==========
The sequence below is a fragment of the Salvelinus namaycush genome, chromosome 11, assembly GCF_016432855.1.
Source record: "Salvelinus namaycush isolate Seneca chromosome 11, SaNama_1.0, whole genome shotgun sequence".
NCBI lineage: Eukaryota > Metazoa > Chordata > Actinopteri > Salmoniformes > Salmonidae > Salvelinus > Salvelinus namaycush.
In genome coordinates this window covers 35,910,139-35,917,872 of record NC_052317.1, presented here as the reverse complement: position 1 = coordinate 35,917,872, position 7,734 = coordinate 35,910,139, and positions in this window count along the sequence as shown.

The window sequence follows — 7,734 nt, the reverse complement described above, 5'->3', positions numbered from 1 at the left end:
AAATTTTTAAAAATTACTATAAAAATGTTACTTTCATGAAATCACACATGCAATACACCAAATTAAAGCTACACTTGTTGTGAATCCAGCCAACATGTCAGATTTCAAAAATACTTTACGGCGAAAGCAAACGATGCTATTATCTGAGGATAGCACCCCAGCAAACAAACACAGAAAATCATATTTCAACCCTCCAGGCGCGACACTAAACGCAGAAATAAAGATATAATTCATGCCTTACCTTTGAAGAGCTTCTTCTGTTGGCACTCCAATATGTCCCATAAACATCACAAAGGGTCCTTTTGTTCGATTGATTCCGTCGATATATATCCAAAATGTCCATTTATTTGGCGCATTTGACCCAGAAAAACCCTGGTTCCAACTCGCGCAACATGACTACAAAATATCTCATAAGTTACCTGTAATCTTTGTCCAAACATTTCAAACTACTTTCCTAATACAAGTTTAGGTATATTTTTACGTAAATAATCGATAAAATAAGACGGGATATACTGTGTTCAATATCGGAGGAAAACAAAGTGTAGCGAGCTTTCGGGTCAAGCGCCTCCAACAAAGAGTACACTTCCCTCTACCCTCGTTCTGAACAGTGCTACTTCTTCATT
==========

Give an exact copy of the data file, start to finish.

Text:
The sequence below is a fragment of the Salvelinus namaycush genome, chromosome 11, assembly GCF_016432855.1.
Source record: "Salvelinus namaycush isolate Seneca chromosome 11, SaNama_1.0, whole genome shotgun sequence".
NCBI lineage: Eukaryota > Metazoa > Chordata > Actinopteri > Salmoniformes > Salmonidae > Salvelinus > Salvelinus namaycush.
In genome coordinates this window covers 35,910,139-35,917,872 of record NC_052317.1, presented here as the reverse complement: position 1 = coordinate 35,917,872, position 7,734 = coordinate 35,910,139, and positions in this window count along the sequence as shown.

The window sequence follows — 7,734 nt, the reverse complement described above, 5'->3', positions numbered from 1 at the left end:
AAATTTTTAAAAATTACTATAAAAATGTTACTTTCATGAAATCACACATGCAATACACCAAATTAAAGCTACACTTGTTGTGAATCCAGCCAACATGTCAGATTTCAAAAATACTTTACGGCGAAAGCAAACGATGCTATTATCTGAGGATAGCACCCCAGCAAACAAACACAGAAAATCATATTTCAACCCTCCAGGCGCGACACTAAACGCAGAAATAAAGATATAATTCATGCCTTACCTTTGAAGAGCTTCTTCTGTTGGCACTCCAATATGTCCCATAAACATCACAAAGGGTCCTTTTGTTCGATTGATTCCGTCGATATATATCCAAAATGTCCATTTATTTGGCGCATTTGACCCAGAAAAACCCTGGTTCCAACTCGCGCAACATGACTACAAAATATCTCATAAGTTACCTGTAATCTTTGTCCAAACATTTCAAACTACTTTCCTAATACAAGTTTAGGTATATTTTTACGTAAATAATCGATAAAATAAGACGGGATATACTGTGTTCAATATCGGAGGAAAACAAAGTGTAGCGAGCTTTCGGGTCAAGCGCCTCCAACAAAGAGTACACTTCCCTCTACCCTCGTTCTGAACAGTGCTACTTCTTCATT